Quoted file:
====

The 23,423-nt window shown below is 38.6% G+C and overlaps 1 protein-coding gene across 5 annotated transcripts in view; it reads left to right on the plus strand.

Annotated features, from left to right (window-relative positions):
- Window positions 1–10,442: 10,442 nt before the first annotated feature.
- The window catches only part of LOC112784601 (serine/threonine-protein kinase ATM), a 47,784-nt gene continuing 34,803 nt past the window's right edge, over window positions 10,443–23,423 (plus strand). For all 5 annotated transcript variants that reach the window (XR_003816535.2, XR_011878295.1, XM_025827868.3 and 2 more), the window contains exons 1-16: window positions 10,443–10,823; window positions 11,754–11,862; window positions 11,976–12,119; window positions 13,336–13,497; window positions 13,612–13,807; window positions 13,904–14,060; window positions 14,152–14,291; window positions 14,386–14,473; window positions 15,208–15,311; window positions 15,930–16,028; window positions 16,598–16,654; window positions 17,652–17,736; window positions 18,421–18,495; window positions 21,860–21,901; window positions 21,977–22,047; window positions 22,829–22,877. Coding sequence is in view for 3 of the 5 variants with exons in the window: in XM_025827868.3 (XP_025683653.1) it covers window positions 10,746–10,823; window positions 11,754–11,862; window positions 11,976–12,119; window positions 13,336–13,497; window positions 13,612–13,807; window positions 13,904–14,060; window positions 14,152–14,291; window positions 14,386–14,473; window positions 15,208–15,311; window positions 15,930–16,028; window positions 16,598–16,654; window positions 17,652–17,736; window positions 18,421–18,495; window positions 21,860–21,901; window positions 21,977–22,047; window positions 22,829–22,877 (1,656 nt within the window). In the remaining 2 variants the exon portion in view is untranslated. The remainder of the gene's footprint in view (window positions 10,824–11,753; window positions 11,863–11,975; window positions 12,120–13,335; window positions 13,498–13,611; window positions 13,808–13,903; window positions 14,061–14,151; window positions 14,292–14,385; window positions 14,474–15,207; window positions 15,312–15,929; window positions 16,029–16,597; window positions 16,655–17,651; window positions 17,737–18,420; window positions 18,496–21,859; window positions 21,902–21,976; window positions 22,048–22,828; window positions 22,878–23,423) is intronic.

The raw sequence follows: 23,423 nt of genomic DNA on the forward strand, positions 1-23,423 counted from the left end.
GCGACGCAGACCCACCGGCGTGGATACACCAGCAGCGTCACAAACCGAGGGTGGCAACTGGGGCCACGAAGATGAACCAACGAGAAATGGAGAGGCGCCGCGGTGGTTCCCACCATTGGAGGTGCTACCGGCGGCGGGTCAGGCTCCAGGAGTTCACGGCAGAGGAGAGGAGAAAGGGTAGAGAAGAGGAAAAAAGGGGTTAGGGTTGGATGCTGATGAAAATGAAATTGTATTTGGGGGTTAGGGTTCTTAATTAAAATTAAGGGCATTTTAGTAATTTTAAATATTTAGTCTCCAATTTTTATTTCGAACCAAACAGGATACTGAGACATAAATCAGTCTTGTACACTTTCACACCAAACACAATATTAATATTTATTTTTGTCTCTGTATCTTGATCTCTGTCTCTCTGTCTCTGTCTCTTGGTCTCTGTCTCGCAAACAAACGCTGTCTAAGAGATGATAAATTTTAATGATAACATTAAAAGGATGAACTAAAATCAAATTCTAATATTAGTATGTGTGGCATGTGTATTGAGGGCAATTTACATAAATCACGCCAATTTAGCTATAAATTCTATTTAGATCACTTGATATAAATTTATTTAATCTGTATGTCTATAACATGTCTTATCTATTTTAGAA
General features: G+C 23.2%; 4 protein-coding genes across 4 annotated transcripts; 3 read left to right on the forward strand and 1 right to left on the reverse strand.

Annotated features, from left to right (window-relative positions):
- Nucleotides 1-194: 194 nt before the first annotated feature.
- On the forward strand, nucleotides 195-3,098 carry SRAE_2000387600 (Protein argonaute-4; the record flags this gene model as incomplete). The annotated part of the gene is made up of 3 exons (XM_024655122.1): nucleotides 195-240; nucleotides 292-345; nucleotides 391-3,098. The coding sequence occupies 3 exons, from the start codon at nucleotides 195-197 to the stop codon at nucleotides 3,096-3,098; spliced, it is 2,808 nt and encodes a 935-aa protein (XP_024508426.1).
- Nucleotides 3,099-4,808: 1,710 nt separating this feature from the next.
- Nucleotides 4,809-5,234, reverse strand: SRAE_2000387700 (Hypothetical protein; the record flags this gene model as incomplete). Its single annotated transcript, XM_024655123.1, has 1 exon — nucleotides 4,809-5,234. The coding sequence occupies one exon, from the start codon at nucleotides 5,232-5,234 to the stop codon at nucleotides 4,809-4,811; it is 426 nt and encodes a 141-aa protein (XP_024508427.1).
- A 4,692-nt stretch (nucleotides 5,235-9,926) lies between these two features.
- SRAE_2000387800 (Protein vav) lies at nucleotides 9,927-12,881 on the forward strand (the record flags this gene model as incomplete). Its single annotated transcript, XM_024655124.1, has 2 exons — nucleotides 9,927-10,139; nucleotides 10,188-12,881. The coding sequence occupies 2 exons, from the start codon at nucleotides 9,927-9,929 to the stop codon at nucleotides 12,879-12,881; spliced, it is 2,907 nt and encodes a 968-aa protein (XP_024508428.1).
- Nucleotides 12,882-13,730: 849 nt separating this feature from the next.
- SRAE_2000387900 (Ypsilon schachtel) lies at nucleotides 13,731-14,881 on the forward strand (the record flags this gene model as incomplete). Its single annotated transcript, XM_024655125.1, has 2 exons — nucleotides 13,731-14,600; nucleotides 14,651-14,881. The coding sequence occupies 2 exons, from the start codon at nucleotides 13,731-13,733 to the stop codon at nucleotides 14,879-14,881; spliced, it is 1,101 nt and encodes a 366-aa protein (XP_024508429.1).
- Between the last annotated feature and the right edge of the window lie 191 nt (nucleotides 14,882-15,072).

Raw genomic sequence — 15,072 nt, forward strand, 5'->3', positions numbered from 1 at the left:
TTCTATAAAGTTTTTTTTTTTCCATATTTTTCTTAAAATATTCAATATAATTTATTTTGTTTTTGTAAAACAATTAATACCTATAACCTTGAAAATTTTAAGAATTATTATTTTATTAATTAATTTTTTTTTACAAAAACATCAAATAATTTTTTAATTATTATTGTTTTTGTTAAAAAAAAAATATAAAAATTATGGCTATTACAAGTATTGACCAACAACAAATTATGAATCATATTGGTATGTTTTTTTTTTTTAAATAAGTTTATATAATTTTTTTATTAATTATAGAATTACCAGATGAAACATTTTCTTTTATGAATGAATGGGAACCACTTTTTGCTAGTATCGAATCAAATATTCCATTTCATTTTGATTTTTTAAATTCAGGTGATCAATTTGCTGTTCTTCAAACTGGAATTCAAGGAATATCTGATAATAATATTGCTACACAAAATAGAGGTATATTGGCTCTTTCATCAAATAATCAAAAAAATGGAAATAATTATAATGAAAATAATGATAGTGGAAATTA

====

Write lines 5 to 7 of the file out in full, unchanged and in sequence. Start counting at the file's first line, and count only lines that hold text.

The raw sequence follows: 23,423 nt of genomic DNA on the forward strand, positions 1-23,423 counted from the left end.
GCGACGCAGACCCACCGGCGTGGATACACCAGCAGCGTCACAAACCGAGGGTGGCAACTGGGGCCACGAAGATGAACCAACGAGAAATGGAGAGGCGCCGCGGTGGTTCCCACCATTGGAGGTGCTACCGGCGGCGGGTCAGGCTCCAGGAGTTCACGGCAGAGGAGAGGAGAAAGGGTAGAGAAGAGGAAAAAAGGGGTTAGGGTTGGATGCTGATGAAAATGAAATTGTATTTGGGGGTTAGGGTTCTTAATTAAAATTAAGGGCATTTTAGTAATTTTAAATATTTAGTCTCCAATTTTTATTTCGAACCAAACAGGATACTGAGACATAAATCAGTCTTGTACACTTTCACACCAAACACAATATTAATATTTATTTTTGTCTCTGTATCTTGATCTCTGTCTCTCTGTCTCTGTCTCTTGGTCTCTGTCTCGCAAACAAACGCTGTCTAAGAGATGATAAATTTTAATGATAACATTAAAAGGATGAACTAAAATCAAATTCTAATATTAGTATGTGTGGCATGTGTATTGAGGGCAATTTACATAAATCACGCCAATTTAGCTATAAATTCTATTTAGATCACTTGATATAAATTTATTTAATCTGTATGTCTATAACATGTCTTATCTATTTTAGAA
General features: G+C 23.2%; 4 protein-coding genes across 4 annotated transcripts; 3 read left to right on the forward strand and 1 right to left on the reverse strand.